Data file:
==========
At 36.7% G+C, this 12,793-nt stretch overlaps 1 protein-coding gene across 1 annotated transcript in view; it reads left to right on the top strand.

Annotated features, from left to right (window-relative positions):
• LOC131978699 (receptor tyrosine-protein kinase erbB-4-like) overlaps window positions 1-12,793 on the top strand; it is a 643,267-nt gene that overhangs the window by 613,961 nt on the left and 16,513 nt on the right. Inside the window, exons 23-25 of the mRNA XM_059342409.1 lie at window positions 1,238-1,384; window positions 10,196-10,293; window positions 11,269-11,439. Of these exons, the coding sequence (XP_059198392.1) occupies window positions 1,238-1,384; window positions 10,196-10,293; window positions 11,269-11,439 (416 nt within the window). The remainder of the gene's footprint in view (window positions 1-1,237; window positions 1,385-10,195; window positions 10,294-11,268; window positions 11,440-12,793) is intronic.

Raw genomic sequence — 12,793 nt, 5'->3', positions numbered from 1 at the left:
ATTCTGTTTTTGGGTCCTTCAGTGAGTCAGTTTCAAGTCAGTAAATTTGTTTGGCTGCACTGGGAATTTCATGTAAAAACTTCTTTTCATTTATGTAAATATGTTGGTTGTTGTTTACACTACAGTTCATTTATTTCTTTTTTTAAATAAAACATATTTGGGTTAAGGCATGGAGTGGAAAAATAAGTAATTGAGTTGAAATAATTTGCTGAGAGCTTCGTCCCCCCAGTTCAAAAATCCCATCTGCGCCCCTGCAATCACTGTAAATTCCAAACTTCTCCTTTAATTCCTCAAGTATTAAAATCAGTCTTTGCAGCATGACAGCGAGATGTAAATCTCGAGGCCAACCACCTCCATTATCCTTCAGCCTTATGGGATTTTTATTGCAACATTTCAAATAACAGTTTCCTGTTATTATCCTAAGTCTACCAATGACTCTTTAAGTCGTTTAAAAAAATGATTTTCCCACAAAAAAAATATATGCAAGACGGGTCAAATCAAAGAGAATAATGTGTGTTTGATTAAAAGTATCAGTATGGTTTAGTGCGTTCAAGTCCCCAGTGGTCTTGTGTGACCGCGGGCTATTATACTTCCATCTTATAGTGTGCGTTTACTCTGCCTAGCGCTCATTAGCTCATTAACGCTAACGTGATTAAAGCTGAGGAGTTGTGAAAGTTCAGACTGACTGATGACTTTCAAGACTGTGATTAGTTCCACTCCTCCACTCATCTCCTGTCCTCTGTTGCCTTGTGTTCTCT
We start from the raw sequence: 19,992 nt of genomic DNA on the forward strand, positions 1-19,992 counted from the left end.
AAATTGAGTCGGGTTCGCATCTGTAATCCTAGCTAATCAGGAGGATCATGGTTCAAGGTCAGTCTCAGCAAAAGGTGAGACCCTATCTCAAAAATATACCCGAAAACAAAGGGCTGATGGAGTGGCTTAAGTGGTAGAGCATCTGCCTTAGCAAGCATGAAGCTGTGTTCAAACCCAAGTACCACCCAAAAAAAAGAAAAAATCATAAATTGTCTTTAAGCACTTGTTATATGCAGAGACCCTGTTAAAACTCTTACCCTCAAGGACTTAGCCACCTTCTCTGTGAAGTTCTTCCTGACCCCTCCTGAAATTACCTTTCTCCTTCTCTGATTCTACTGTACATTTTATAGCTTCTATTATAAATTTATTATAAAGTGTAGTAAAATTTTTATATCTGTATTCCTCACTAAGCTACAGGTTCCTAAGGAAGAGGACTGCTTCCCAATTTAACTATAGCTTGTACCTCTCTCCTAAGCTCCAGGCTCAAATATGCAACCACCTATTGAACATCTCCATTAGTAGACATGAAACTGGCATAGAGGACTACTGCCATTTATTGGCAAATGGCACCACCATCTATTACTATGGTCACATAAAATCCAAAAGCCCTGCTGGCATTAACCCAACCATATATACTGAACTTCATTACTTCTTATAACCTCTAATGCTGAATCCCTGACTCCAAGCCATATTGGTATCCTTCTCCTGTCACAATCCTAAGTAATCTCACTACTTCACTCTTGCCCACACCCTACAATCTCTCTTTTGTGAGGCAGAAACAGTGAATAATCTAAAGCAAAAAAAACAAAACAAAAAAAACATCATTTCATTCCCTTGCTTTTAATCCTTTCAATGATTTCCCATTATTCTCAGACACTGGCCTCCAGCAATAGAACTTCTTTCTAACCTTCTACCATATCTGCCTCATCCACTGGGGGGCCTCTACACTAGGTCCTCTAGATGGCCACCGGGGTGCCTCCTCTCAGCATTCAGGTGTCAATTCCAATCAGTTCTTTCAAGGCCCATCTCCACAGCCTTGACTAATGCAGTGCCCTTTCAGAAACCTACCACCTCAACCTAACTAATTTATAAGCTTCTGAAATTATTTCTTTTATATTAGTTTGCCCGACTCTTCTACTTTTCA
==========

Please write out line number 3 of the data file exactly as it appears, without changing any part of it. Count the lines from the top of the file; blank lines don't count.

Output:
• LOC131978699 (receptor tyrosine-protein kinase erbB-4-like) overlaps window positions 1-12,793 on the top strand; it is a 643,267-nt gene that overhangs the window by 613,961 nt on the left and 16,513 nt on the right. Inside the window, exons 23-25 of the mRNA XM_059342409.1 lie at window positions 1,238-1,384; window positions 10,196-10,293; window positions 11,269-11,439. Of these exons, the coding sequence (XP_059198392.1) occupies window positions 1,238-1,384; window positions 10,196-10,293; window positions 11,269-11,439 (416 nt within the window). The remainder of the gene's footprint in view (window positions 1-1,237; window positions 1,385-10,195; window positions 10,294-11,268; window positions 11,440-12,793) is intronic.